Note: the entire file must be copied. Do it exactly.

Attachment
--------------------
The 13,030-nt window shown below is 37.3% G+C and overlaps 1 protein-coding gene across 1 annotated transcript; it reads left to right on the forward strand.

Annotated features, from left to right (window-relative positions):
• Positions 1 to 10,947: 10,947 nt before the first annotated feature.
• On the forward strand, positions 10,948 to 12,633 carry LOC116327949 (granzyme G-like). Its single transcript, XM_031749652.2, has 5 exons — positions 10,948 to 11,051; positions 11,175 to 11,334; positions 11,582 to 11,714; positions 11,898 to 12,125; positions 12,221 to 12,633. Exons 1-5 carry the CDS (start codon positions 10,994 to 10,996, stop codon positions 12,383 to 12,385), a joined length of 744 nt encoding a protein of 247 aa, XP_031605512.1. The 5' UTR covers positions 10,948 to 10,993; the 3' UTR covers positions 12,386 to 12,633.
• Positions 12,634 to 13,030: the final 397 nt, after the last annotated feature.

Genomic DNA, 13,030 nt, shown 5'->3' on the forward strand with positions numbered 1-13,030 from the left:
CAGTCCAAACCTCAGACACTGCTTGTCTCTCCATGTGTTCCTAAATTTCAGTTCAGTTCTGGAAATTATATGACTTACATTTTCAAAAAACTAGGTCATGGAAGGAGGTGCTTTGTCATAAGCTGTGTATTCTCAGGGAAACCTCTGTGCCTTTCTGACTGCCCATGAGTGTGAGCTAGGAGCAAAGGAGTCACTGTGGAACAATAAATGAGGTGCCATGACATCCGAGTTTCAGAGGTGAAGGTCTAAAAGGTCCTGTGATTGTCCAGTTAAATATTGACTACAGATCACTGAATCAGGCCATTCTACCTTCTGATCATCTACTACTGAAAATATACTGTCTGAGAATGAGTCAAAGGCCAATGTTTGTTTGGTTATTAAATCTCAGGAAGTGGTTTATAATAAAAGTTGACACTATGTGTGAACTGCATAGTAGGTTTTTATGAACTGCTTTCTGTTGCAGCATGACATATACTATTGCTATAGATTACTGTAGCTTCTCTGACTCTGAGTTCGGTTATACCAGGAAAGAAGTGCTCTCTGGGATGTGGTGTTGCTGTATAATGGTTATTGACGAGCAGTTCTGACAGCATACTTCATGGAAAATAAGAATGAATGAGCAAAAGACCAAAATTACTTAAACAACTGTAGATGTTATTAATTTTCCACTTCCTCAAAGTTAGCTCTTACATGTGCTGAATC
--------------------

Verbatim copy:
The 13,030-nt window shown below is 37.3% G+C and overlaps 1 protein-coding gene across 1 annotated transcript; it reads left to right on the forward strand.

Annotated features, from left to right (window-relative positions):
• Positions 1 to 10,947: 10,947 nt before the first annotated feature.
• On the forward strand, positions 10,948 to 12,633 carry LOC116327949 (granzyme G-like). Its single transcript, XM_031749652.2, has 5 exons — positions 10,948 to 11,051; positions 11,175 to 11,334; positions 11,582 to 11,714; positions 11,898 to 12,125; positions 12,221 to 12,633. Exons 1-5 carry the CDS (start codon positions 10,994 to 10,996, stop codon positions 12,383 to 12,385), a joined length of 744 nt encoding a protein of 247 aa, XP_031605512.1. The 5' UTR covers positions 10,948 to 10,993; the 3' UTR covers positions 12,386 to 12,633.
• Positions 12,634 to 13,030: the final 397 nt, after the last annotated feature.

Genomic DNA, 13,030 nt, shown 5'->3' on the forward strand with positions numbered 1-13,030 from the left:
CAGTCCAAACCTCAGACACTGCTTGTCTCTCCATGTGTTCCTAAATTTCAGTTCAGTTCTGGAAATTATATGACTTACATTTTCAAAAAACTAGGTCATGGAAGGAGGTGCTTTGTCATAAGCTGTGTATTCTCAGGGAAACCTCTGTGCCTTTCTGACTGCCCATGAGTGTGAGCTAGGAGCAAAGGAGTCACTGTGGAACAATAAATGAGGTGCCATGACATCCGAGTTTCAGAGGTGAAGGTCTAAAAGGTCCTGTGATTGTCCAGTTAAATATTGACTACAGATCACTGAATCAGGCCATTCTACCTTCTGATCATCTACTACTGAAAATATACTGTCTGAGAATGAGTCAAAGGCCAATGTTTGTTTGGTTATTAAATCTCAGGAAGTGGTTTATAATAAAAGTTGACACTATGTGTGAACTGCATAGTAGGTTTTTATGAACTGCTTTCTGTTGCAGCATGACATATACTATTGCTATAGATTACTGTAGCTTCTCTGACTCTGAGTTCGGTTATACCAGGAAAGAAGTGCTCTCTGGGATGTGGTGTTGCTGTATAATGGTTATTGACGAGCAGTTCTGACAGCATACTTCATGGAAAATAAGAATGAATGAGCAAAAGACCAAAATTACTTAAACAACTGTAGATGTTATTAATTTTCCACTTCCTCAAAGTTAGCTCTTACATGTGCTGAATC